I have been invited by Remain Episcopal to participate in the event and I look forward to the worship, discussion and celebration.The future will be revealed through the grace and abundance of God's inclusive love. Remain Episcopal is working to rebuild and renew the diocese with those who wish to remain within the Episcopal Church. Its vision is one of a church that welcomes all, regardless of theological perspective.
There are a number of ways General Convention deputies can provide much needed support to our sisters and brothers in Christ in the Episcopal Diocese of San Joaquin. You can pray regularly for Episcopalians in San Joaquin, and urge the people in your diocese to do the same.
Part of the charge to all deputies is to help keep the members of their dioceses informed. You can urge people to read the information listed above so that they understand what is happening in San Joaquin. If you or your diocese want to support Episcopalians in the Diocese of San Joaquin, Remain Episcopal has identified specific assistance that is needed. The need includes liturgical items, clergy assistance, and monetary support. A specific list and details about how to help are listed at the bottom of this message.
Through my visits and communications with those living through this time of transition, I can assure you that your prayers are felt and appreciated. It is my deepest hope that the listening process and culminating event will reveal a new path forward paved with our baptismal promises. We are all called to live out those promises and I am grateful that within the House of Deputies there is a deep and abiding commitment to that truth.
I continue to hold each of you in prayer and I ask the same from you.
Bonnie Anderson, D.D.
President, The House of Deputies
Thursday, January 17, 2008
... (having a VERY flat hair day!) with both of my boys immediately following the ordination service outside St. John's. (And no, Jamie was not angry about anything ... he pretty much looked like that from the ages of 13-17 ... and still hates having his picture taken!)
May the Lord who has given us the will to do these things give us the grace and power to perform them. Amen.
Wednesday, January 16, 2008
Came across this Church of the Holy Trinity webpage and PDF designed to help parishioners vote their values. It comes with this introduction:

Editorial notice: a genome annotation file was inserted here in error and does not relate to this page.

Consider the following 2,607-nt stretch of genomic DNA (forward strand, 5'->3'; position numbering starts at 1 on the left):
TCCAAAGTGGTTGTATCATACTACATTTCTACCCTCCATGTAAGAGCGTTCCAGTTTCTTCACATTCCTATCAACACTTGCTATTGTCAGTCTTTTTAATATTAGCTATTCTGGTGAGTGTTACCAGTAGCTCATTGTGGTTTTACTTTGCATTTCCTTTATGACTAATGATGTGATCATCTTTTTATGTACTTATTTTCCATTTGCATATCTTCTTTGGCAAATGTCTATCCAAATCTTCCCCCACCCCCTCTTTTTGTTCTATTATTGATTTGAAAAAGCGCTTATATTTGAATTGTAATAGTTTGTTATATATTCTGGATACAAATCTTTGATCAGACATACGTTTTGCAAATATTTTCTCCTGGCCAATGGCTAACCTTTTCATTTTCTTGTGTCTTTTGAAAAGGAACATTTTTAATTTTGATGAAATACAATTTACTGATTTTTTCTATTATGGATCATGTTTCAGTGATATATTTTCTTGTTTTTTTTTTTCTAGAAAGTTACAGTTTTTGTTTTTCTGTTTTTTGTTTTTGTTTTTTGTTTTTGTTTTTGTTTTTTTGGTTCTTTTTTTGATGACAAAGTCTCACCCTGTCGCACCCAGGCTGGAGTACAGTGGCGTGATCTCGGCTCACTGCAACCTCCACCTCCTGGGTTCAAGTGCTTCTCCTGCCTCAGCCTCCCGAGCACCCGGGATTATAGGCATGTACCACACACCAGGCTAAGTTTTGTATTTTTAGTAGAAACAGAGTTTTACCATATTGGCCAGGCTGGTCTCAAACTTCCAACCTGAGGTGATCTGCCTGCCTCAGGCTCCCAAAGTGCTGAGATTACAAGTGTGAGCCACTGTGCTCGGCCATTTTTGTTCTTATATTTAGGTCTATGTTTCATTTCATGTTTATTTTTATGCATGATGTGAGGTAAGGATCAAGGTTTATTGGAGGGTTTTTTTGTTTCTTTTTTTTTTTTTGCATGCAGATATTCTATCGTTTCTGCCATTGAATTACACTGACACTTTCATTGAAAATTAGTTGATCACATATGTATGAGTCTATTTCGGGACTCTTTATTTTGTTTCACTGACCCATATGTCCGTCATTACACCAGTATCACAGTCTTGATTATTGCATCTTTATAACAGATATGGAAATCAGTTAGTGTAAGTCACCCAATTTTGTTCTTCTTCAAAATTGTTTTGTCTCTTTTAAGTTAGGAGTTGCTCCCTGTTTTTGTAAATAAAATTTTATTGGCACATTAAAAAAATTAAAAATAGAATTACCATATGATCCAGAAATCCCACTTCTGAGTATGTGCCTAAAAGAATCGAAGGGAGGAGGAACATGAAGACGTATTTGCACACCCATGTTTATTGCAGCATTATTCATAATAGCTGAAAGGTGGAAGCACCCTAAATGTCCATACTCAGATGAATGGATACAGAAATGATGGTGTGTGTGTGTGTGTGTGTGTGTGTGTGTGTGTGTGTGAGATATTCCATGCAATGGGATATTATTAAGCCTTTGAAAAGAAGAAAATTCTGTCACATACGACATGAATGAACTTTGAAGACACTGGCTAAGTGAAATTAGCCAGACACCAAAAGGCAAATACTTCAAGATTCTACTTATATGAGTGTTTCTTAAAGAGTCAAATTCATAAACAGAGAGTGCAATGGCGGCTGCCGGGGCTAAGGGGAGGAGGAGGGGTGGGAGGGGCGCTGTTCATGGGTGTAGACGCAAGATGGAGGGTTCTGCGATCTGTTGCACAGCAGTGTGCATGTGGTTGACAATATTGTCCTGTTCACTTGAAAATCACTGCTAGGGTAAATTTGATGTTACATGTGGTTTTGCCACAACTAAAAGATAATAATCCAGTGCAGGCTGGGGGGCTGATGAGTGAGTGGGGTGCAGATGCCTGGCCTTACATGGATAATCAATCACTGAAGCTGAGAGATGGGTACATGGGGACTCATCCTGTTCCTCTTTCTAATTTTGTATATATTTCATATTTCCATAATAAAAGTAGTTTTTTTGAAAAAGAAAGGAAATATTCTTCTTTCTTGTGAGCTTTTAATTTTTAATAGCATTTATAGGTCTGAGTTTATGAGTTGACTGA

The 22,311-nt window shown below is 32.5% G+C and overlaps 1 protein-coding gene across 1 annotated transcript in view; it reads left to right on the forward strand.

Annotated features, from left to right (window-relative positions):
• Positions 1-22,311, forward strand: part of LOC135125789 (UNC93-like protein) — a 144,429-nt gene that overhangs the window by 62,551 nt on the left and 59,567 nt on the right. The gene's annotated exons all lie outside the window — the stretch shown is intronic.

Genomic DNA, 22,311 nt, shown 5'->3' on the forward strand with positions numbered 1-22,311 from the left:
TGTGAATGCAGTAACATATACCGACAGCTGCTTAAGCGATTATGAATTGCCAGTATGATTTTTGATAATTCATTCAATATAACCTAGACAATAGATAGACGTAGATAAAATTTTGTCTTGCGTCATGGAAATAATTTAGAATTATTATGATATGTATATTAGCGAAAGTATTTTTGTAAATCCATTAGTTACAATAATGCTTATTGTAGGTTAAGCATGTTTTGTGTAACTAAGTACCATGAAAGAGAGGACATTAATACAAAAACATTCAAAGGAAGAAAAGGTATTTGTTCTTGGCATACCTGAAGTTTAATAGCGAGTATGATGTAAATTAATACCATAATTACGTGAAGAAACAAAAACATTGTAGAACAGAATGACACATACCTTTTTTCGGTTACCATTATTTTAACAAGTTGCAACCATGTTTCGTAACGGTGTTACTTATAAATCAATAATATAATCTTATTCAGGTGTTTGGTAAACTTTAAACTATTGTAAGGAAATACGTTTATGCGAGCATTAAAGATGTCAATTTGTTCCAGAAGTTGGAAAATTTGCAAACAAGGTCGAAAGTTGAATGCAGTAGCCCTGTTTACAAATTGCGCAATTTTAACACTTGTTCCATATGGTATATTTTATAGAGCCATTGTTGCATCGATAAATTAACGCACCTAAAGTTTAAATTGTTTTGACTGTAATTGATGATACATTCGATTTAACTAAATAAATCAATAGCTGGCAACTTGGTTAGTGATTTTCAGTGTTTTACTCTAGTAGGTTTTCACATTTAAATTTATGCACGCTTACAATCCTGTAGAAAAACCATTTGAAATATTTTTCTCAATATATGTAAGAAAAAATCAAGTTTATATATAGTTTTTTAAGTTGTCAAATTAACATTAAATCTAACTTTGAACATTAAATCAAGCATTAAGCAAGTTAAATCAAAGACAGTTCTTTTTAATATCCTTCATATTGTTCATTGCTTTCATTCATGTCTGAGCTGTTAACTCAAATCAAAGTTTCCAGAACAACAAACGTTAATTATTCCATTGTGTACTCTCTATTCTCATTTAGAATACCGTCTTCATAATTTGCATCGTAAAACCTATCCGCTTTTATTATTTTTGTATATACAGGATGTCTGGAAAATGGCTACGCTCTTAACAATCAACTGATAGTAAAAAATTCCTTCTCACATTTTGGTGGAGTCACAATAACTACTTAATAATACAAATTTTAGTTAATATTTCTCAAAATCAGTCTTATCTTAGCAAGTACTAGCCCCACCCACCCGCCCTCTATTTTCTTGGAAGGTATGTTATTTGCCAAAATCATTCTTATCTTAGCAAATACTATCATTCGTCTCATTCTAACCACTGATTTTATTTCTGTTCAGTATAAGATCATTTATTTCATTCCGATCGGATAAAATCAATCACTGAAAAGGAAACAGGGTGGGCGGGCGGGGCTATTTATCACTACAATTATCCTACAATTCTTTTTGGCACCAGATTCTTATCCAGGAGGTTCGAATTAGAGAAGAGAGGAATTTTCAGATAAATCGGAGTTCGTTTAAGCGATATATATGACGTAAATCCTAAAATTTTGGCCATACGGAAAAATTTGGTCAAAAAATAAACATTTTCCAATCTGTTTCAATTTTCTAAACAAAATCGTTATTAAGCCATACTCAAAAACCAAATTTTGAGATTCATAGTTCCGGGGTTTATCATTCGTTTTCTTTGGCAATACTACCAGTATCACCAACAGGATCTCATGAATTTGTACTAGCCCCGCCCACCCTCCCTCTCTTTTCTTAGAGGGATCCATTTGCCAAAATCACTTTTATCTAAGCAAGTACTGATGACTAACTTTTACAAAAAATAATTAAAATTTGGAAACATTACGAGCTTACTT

Members of Holy Trinity’s Peace & Restorative Justice Community wish to offer you a gift: a national agenda addressing major election-year issues of public policy. The agenda examines the issues through a Christian lens and makes specific public policy recommendations, taking into account the wisdom of scripture, the teachings of The Episcopal Church, and the consensus views of the Community.
The Community members are not telling you what to think, and certainly not for whom to vote, yet they do hope Setting the 2008 National Agenda: From A Christian Perspective will encourage you to examine you own perspectives and to participate in the 2008 elections.
Check it out. And then check out the reaction from "across the aisle" ... where Stand Firmites Greg Griffith and Jackie Bruchi have readied, aimed and fired at the folks from Holy Trinity for daring to suggest that progressive Christians not only HAVE Christian Values but should VOTE their Christian Values.
Shocked, I tell you!
Anyway, check it all out and give thanks that we live in a nation great enough to hold all this diversity in one big messy container. AND remember this Gospel According to Ed Bacon:
Faith in action is called politics. Spirituality without action is fruitless and social action without spirituality is heartless. We are boldly political without being partisan. Having a partisan-free place to stand liberates the religious patriot to see clearly, speak courageously, and act daringly.
P.S. -- And go ahead and call the IRS. Trust me ... we've "been there/done that" and lived to tell the story!
Title IV Review Committee says
I'm coming late to blog-land today ... busy, busy, busy in parish-land ... but wanted to stay abreast of the latest delevopments in "As the Anglican World Turns."
The latest shoe to drop is the Title IV Review Committee's determination that +Bob Duncan has INDEED abandoned the communion of the Episcopal Church ... the story is outlined in this ENS article and a PDF of +Katharine's "Dear Bob" letter is available here.
Here's the "bottom line" -- from the ENS article:
Her letter told Duncan that she sought the canonically required permission from the House's three senior bishops with jurisdiction to inhibit him, based on the certification, from the performance of any episcopal, ministerial or canonical acts.
"On 11 January 2008 they informed me that such consents would not be given at this time by all three bishops," Jefferts Schori wrote.
"Pursuant to the time limits stated in Canon IV.9, the matter will not come before the House of Bishops at its next scheduled meeting in March 2008, but will come before the House at the next meeting thereafter," the Presiding Bishop wrote in her letter.